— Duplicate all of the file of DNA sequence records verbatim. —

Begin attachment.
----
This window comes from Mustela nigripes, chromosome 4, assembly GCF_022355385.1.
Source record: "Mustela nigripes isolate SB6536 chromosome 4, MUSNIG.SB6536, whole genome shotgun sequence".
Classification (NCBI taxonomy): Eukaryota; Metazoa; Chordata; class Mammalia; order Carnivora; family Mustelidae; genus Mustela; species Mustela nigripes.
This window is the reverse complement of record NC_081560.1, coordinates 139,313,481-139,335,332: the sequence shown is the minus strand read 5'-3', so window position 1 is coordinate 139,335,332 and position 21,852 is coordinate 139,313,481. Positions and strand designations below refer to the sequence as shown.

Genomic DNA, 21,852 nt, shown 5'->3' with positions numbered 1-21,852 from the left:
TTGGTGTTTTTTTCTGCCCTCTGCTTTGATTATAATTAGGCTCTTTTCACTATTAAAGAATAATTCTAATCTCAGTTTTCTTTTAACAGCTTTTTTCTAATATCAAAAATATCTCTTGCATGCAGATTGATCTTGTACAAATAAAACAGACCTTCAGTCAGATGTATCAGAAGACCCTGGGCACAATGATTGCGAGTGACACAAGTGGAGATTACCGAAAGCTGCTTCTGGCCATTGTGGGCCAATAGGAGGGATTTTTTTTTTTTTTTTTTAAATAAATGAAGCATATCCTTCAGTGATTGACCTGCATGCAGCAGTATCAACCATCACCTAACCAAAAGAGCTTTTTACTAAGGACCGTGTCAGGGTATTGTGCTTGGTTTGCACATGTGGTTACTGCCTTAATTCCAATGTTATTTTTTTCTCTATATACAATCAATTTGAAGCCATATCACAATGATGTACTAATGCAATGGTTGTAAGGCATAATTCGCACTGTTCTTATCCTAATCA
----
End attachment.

This window comes from Mustela nigripes, chromosome 4, assembly GCF_022355385.1.
Source record: "Mustela nigripes isolate SB6536 chromosome 4, MUSNIG.SB6536, whole genome shotgun sequence".
Classification (NCBI taxonomy): Eukaryota; Metazoa; Chordata; class Mammalia; order Carnivora; family Mustelidae; genus Mustela; species Mustela nigripes.
This window is the reverse complement of record NC_081560.1, coordinates 139,313,481-139,335,332: the sequence shown is the minus strand read 5'-3', so window position 1 is coordinate 139,335,332 and position 21,852 is coordinate 139,313,481. Positions and strand designations below refer to the sequence as shown.

Genomic DNA, 21,852 nt, shown 5'->3' with positions numbered 1-21,852 from the left:
TTGGTGTTTTTTTCTGCCCTCTGCTTTGATTATAATTAGGCTCTTTTCACTATTAAAGAATAATTCTAATCTCAGTTTTCTTTTAACAGCTTTTTTCTAATATCAAAAATATCTCTTGCATGCAGATTGATCTTGTACAAATAAAACAGACCTTCAGTCAGATGTATCAGAAGACCCTGGGCACAATGATTGCGAGTGACACAAGTGGAGATTACCGAAAGCTGCTTCTGGCCATTGTGGGCCAATAGGAGGGATTTTTTTTTTTTTTTTTTAAATAAATGAAGCATATCCTTCAGTGATTGACCTGCATGCAGCAGTATCAACCATCACCTAACCAAAAGAGCTTTTTACTAAGGACCGTGTCAGGGTATTGTGCTTGGTTTGCACATGTGGTTACTGCCTTAATTCCAATGTTATTTTTTTCTCTATATACAATCAATTTGAAGCCATATCACAATGATGTACTAATGCAATGGTTGTAAGGCATAATTCGCACTGTTCTTATCCTAATCA